Category Archives: I Samuel

You’re asking the wrong question

I Samuel 14: 6

Jonathan said to his young armor bearer, “Come, let’s go over to the outpost of those uncircumcised fellows.  Perhaps the LORD will act in our behalf.  Nothing can hinder the LORD from saving whether by many or by few.” NIV

It’s February.

I began this journey last February, while I was in the midst of a Beth Moore study.  It is so fitting that I’ll finish this February, in the midst of another.  Last night, the women of my church began to study, “David – A Heart Like His.”  I am so looking forward to this study.  David is my very favorite person in the Bible.

But, we’ve begun by looking at the faith of others who would touch and shape David’s life.  We spent the first day of our homework with Jonathan.

In this verse, he is young, and has set off on an adventure, alone with only his armor bearer.

As he and his young companion creep up on the Philistine camp, he says, “Perhaps the LORD will act in our behalf.  Nothing can hinder the LORD from saving whether by many or by few.”

Nothing can hinder the LORD!

Jonathan knows that God can accomplish anything … his only question is whether God will choose to do so.

It struck me last night as I was doing the homework that this has been a source of worry for me in the past … will God do what I want Him to do?

The joy, the freedom of the redeemed life comes in flipping the question.

Not, “Will God do what I want?”  but, “What does God want of me?”

Each day, I must ask, “How can I fall in and be helpful in God’s plan … whatever it is that He chooses to do?”

God can accomplish whatever He chooses.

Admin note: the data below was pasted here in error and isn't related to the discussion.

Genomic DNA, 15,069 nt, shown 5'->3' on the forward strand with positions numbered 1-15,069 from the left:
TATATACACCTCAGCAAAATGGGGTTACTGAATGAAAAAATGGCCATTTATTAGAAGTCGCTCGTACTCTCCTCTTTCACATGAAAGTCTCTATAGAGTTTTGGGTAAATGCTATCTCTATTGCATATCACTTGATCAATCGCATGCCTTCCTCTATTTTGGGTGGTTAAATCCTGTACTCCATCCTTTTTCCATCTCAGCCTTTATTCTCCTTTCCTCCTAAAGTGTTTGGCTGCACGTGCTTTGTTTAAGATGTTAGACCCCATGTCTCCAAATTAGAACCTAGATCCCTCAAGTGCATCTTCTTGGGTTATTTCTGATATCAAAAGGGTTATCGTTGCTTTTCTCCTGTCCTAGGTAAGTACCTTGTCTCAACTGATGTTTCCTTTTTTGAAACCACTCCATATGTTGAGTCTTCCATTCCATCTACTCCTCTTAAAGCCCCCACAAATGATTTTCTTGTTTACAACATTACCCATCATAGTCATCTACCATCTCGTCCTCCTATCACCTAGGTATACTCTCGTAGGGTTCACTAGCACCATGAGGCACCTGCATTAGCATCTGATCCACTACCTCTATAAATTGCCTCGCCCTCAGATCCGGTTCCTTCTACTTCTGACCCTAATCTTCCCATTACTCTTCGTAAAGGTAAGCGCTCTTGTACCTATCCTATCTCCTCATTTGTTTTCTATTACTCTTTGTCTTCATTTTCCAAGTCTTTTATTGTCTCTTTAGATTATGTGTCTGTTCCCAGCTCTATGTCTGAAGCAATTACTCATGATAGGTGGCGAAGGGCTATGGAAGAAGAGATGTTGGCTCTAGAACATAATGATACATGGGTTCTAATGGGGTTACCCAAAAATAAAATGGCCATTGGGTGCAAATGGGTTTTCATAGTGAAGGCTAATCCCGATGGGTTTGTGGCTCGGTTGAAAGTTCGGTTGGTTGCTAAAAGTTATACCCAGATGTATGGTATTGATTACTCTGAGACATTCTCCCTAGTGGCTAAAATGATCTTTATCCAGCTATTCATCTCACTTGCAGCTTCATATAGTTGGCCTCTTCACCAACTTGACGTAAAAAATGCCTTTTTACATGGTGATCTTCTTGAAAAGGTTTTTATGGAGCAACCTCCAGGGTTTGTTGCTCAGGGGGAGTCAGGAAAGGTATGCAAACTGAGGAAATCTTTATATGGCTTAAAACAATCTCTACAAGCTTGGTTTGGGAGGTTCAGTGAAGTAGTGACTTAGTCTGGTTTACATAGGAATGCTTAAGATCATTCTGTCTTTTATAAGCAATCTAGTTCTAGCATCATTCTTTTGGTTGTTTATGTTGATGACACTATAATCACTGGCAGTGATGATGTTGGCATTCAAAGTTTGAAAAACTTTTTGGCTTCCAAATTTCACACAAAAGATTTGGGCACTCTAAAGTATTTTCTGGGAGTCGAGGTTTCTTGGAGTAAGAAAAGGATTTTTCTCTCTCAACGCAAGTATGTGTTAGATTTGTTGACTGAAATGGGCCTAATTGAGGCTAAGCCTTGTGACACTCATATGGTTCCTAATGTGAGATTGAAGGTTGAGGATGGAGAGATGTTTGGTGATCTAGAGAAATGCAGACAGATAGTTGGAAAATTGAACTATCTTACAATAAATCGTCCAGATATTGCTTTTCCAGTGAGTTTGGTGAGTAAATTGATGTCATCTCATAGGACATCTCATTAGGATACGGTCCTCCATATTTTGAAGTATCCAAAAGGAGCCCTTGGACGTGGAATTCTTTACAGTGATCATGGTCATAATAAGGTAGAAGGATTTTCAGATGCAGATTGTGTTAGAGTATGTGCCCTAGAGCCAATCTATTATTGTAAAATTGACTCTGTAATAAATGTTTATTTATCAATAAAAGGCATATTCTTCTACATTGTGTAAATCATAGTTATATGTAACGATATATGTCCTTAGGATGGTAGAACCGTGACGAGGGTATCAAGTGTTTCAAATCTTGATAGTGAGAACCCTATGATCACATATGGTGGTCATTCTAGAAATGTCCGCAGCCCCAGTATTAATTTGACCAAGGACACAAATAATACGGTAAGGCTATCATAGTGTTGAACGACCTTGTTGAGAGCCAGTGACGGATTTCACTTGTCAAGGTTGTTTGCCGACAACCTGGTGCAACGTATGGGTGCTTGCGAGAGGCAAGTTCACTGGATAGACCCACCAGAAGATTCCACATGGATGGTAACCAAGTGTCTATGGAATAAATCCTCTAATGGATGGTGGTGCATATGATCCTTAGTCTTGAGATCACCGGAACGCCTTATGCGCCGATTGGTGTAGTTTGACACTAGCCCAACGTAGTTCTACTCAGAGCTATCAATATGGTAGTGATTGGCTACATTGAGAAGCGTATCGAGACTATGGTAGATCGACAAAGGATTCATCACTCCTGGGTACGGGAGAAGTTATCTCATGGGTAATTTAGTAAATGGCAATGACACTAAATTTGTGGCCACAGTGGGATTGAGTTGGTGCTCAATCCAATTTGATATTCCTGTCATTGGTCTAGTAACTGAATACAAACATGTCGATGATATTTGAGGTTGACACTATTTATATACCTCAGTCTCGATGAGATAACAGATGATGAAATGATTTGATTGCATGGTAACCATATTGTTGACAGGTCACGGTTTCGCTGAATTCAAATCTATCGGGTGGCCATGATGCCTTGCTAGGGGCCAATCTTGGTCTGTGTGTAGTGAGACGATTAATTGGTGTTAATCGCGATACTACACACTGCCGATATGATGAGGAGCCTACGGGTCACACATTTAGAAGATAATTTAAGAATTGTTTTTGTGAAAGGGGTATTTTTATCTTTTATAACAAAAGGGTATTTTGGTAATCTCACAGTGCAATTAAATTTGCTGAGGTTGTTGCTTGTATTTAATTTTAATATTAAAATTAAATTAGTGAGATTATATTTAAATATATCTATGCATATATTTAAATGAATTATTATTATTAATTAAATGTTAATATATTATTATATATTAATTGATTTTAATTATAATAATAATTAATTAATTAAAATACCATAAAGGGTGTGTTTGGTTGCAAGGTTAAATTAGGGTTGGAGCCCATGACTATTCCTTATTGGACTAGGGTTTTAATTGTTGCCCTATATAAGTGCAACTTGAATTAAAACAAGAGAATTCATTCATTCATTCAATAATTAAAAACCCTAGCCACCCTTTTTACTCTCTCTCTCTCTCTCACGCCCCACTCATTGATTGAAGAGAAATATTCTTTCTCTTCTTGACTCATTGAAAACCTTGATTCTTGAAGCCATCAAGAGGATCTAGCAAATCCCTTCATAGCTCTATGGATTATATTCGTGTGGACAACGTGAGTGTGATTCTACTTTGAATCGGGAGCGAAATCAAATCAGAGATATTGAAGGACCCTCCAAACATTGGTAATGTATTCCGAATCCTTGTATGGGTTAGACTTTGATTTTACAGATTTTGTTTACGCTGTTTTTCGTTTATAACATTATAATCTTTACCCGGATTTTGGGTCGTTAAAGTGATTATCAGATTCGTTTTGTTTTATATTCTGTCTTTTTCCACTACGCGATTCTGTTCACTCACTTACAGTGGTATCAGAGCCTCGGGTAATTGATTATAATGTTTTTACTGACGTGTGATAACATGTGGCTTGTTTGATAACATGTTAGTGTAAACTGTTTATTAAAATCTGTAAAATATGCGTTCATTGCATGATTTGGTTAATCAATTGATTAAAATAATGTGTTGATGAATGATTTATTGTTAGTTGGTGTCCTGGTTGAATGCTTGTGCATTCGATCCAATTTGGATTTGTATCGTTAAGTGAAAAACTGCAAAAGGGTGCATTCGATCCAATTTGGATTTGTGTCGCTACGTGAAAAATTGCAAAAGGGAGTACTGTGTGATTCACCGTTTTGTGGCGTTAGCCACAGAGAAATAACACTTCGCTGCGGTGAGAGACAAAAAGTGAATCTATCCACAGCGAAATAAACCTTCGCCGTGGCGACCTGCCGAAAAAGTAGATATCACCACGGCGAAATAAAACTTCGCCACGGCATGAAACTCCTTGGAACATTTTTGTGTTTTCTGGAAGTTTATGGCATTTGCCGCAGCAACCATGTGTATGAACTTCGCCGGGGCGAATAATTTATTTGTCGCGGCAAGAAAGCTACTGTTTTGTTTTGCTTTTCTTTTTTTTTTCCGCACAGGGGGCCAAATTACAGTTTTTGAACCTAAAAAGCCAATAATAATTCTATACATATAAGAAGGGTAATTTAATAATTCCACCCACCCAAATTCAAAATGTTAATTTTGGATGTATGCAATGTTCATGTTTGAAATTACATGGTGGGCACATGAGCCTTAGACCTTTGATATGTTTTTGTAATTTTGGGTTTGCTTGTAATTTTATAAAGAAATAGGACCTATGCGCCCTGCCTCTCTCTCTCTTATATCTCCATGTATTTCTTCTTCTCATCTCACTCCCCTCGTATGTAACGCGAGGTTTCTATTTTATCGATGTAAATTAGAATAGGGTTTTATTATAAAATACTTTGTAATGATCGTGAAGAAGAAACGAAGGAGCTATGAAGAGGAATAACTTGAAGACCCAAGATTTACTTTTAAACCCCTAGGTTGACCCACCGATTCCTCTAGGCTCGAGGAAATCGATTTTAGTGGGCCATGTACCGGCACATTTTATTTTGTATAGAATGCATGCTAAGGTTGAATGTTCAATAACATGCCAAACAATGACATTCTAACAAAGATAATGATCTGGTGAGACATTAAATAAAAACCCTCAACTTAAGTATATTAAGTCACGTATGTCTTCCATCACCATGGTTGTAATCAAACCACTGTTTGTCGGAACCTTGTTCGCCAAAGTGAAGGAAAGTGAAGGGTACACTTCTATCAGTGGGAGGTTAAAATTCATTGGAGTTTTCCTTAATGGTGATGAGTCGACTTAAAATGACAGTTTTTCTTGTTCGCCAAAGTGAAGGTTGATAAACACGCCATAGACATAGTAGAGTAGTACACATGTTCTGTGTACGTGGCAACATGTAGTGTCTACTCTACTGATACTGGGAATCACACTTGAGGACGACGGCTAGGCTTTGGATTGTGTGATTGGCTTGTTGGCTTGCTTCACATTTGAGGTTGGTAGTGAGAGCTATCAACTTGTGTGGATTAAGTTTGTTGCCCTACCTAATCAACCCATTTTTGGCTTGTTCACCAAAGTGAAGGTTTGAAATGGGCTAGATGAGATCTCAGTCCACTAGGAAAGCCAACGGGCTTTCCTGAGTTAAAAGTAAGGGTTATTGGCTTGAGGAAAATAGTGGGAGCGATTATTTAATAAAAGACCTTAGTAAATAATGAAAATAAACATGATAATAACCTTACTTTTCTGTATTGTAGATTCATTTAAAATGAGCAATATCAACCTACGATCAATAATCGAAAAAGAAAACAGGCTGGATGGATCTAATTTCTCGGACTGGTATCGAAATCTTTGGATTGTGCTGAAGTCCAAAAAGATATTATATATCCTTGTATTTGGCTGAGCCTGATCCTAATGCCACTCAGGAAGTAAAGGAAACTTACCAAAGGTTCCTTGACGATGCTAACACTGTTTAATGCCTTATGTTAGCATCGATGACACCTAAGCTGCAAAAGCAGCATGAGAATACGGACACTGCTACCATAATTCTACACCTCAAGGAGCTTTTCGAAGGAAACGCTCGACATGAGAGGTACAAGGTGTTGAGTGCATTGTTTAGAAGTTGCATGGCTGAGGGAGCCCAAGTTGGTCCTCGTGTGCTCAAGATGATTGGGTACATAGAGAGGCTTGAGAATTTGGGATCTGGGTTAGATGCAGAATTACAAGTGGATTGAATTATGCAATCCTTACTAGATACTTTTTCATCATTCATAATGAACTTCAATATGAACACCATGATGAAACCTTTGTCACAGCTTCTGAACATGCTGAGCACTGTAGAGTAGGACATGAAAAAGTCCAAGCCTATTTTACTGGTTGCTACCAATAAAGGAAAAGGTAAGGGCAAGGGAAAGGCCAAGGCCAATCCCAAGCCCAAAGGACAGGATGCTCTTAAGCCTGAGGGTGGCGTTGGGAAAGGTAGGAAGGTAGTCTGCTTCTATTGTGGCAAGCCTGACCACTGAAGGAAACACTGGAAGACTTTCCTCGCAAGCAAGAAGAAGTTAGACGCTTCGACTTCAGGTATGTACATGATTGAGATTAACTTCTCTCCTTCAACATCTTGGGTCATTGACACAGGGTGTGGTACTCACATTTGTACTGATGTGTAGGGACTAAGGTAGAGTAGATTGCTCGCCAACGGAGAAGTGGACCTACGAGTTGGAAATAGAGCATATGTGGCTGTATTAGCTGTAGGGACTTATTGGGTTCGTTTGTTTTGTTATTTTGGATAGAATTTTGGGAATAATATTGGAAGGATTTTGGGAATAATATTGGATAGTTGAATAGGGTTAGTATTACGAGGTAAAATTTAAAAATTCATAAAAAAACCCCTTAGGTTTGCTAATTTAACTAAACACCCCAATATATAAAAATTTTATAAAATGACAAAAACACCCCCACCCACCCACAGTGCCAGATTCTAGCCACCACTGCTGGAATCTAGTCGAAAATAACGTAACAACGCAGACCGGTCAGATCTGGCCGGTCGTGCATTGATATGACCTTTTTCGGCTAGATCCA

That’s what I’ll think about today

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Filed under I Samuel, Old Testament, Worry

Check your heart

1 Samuel 29:10

“Now get up early, along with your master’s servants who have come with you, and leave in the morning as soon as it is light.” NIV

I’m traveling.  I don’t have my concordances this week, so, I’ve been fully reliant on Bible to find new reminders not to worry.  I’ve taken the opportunity to look at the word “worry” in different versions of the Bible.

This morning, I chose the God’s Word Translation, with which I am unfamiliar.  There, this verse reads, “Get up early in the morning with Saul’s servants who came with you, and go to the place I have assigned to you. Don’t worry about the unkind words, because I still approve of you. Get up in the morning, and leave when it’s light.” GWT

When I looked at the verse in the NIV, I don’t see that Achish tells David not to worry, and it’s not really evident in The Message either, which says, “So get an early start, you and men who came with you.  As soon as you have light enough to travel, go.” MSG

But, when I read the entire chapter, I can completely see that this is what Achish is saying.  Achish is allied with the Philistines at this point, and David and his men, servants of Saul, are fighting as part of Achish’s army.  The Philistines and Achish’s forces are preparing to go into battle.  The Philistine commander becomes worried that David and his men will turn against them, and he tells Achish that David must be sent away.

David is confused.  He’s done nothing to prompt Achish to doubt his loyalty.  Achish confirms this.  In verse 9, he says, “I know that you have been as pleasing in my eyes an angel of God; nevertheless, the Philistine commanders have said, ‘He must not go up with us into battle.'” NIV

Bottom line?  The Philistines are scared.  They know that David is powerful, perhaps they even realize that he is one of God’s favorites.  In their hearts, they know that they and David’s people are not strong allies, (they were arch enemies a short time before) and, it appears that they fear that if David decides against them, they will be in danger.